It’s Really Bad If: If the thinning bench of the Thunder can’t produce the way Reggie Jackson, Steven Adams, and Derek Fisher did last year, the playoffs could be a real problem for this team. Again, the regular season needs to be a time of understanding that the Thunder are the best team in the Western Conference, and the team’s record will reflect this fact regardless of how much Nick Collison or the aforementioned New Zealander play. Once the Houston Rockets, Pheonix Suns, and other possible post-season matchups come along, the very thought of Jeremy Lamb attempting to guard James Harden makes me want to pick the Rockets in four. Please come back, Thabo…

Bold Prediction: This is as good a year as any for the Oklahoma City Thunder to win a championship. For the sake of the team’s future past the 2014-15 season, which will likely be questionable if a championship is not reached, this has to be the year KD hoists the trophy. This has to be the year Westbrook’s fanatical play is fully understood rather than scuritinized, and it has to be the year that OKC brings home a championship. It has to be the year the Thunder realizes its full potential as a basketball team. It’s as good a year as any.


Steven Adams, C
Strengths: He got Zach Randolph to elbow him in the face.
Weaknesses: Adams doesn’t shoot the ball very well, but that’s because he isn’t expected to shoot the ball very well. I can’t think of very much bad to say about his game considering his job is to play as hard as he can and go all out for every ball. A huge team player and a big plus for the Thunder.
Season Prediction: Hopefully he draws another elbow to the face from Zach Randolph.

Nick Collison, PF/C
Strengths: The ultimate role player. Collison is willing to play anywhere from five to 20 minutes a game with varying roles each time he steps on the court. His toughness and big body make him a hastle for opposing power forwards.
Weaknesses: He doesn’t have the most polished game offensively, which is a downside considering he mostly plays when Serge Ibaka isn’t on the floor.
Season Prediction: Collison will raise his value even more this season with a consistent all-around regular season, and will post some big games for Oklahoma City throughout the playoffs.

Kevin Durant, SF/PF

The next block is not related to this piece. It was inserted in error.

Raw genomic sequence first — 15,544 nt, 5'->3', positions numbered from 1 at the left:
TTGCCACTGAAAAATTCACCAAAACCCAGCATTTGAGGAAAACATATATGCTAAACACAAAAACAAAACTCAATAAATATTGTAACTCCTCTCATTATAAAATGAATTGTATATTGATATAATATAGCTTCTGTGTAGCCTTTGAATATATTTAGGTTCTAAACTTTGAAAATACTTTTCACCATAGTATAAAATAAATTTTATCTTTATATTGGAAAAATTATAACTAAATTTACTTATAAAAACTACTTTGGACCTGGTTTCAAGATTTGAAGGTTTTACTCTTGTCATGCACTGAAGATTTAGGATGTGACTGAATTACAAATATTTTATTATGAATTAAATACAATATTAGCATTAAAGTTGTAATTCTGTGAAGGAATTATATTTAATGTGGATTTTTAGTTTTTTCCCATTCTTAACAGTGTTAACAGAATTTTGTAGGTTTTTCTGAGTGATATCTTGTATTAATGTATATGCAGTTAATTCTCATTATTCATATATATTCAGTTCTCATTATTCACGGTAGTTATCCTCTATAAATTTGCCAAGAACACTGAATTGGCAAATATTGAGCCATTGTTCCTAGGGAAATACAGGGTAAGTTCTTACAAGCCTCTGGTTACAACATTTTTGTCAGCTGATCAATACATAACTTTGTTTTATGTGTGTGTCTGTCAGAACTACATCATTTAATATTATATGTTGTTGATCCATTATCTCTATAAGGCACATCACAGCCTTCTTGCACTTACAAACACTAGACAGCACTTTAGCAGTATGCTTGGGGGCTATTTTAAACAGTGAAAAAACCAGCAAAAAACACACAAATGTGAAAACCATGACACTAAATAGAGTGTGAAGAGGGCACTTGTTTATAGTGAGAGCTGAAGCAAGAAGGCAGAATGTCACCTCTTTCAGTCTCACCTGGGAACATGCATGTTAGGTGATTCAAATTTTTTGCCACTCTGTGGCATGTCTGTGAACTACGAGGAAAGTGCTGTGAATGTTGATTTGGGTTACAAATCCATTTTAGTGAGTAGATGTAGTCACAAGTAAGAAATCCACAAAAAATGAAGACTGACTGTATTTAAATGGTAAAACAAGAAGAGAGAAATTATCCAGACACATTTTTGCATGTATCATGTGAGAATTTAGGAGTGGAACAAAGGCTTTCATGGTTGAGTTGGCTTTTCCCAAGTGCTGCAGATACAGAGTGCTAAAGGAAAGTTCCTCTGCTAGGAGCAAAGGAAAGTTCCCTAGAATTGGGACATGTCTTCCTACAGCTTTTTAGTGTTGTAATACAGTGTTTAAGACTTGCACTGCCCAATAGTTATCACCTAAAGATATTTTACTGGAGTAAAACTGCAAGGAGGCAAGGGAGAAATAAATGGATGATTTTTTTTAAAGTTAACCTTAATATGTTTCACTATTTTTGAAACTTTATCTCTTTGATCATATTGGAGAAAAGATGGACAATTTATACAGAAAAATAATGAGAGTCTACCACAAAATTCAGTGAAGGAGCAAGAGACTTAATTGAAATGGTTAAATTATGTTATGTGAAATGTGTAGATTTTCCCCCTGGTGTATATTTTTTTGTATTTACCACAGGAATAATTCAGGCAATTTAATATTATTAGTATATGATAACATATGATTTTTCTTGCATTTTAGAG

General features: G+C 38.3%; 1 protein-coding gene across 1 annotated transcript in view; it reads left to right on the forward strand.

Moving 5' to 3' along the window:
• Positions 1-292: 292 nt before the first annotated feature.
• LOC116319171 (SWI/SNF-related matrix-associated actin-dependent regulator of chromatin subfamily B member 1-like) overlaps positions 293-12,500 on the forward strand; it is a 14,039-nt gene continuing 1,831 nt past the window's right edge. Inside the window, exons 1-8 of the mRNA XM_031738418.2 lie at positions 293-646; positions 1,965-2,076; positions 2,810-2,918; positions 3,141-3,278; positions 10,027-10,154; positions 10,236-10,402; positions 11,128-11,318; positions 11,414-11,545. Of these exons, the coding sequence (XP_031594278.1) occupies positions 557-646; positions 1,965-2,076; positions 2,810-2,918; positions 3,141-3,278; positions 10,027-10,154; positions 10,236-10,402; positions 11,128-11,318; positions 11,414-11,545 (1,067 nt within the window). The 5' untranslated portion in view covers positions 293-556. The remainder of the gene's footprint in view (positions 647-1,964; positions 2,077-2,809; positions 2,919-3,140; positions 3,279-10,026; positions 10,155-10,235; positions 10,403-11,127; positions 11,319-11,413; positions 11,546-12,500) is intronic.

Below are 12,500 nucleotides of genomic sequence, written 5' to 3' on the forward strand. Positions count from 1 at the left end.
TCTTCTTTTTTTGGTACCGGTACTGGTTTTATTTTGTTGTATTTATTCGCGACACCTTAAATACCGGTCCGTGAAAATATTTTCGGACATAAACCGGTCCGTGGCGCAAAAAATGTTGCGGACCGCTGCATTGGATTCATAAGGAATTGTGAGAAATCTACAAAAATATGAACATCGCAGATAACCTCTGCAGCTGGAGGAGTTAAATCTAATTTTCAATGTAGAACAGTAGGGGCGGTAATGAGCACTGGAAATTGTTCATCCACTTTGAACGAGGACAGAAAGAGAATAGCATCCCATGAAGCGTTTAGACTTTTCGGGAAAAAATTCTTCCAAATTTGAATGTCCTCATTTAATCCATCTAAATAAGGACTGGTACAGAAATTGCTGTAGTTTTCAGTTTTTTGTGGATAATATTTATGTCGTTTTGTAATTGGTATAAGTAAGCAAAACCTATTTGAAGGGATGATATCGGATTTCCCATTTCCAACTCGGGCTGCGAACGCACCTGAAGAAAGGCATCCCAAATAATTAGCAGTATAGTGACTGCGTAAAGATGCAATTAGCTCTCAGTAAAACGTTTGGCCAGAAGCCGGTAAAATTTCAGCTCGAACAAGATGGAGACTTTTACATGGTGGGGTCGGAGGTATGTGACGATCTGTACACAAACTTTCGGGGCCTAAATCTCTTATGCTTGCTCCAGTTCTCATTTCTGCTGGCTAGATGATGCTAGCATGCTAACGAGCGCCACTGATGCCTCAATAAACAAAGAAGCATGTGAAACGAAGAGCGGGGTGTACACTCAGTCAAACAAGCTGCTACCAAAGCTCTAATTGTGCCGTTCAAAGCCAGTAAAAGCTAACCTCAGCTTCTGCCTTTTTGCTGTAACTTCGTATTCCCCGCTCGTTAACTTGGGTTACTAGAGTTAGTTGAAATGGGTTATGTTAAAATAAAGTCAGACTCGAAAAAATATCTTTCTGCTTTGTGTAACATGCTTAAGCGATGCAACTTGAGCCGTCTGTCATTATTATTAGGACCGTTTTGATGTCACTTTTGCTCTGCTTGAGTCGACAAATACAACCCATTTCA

Strengths: Best scorer in basketball, carries his team every night with 30+ points per game and ridiculous offensive ability.
Weaknesses: He can’t play every position for the team, as much as Scott Brooks would love for that to be the case.
Season Prediction: KD will win the scoring title again and will be a legitimate contender for another MVP award and a possible finals victory.

Josh Huestis, SF
Strengths: What he lacks in natural offensive talent, Huestis makes up for in athletic ability and hustle. He has a promising outside jumper and with the right help from KD and Scott Brooks, could become an all-around impressive rookie.
Weaknesses: His game is very unpolished making him a definite project.
Season Prediction: Huestis will likely see insignificant minutes this season, barring an injury to either Kevin Durant or Perry Jones.

Serge Ibaka, PF/C
Strengths: Wildly gifted shot blocker, has picked up the pace offensively, and developed a reliable midrange jumper. He is, next to KD, the Thunder’s most consistent player.
Weaknesses: Serge’s main weakness is that he can’t be played for all 48 minutes of a game. It’s hard to find holes in this guy’s skillset; the Thunder would love to see him play full games at multiple positions.
Season Prediction: Serge will distance himself as the league’s best shotblocker and will be selected to an all NBA defensive team.

Reggie Jackson, PG
Strengths: Overloaded with potential to become a breakout player within the next few years using his ability to get hot, and stay hot, at any given point of a game. Jackson’s reliability down the stretch in close games makes him a surefire starter at some point in the near future.
Weaknesses: Slightly undersized for the position especially when going up against elite point guards in Chris Paul, Kyrie Irving, and John Wall. However, what he lacks in size he more than makes up for in aggression and competitive drive.
Season Prediction: Jackson will further the growth he has displayed throughout his role as a backup for Russell Westbrook and will play extended minutes come playoff time. A backcourt of Jackson-Westbrook will definitely be revealed by Scott Brooks in some rotations.

Perry Jones, PF
Strengths: Athletic small forward to back up Durant, and keeps the defense working by constantly running the length of the floor.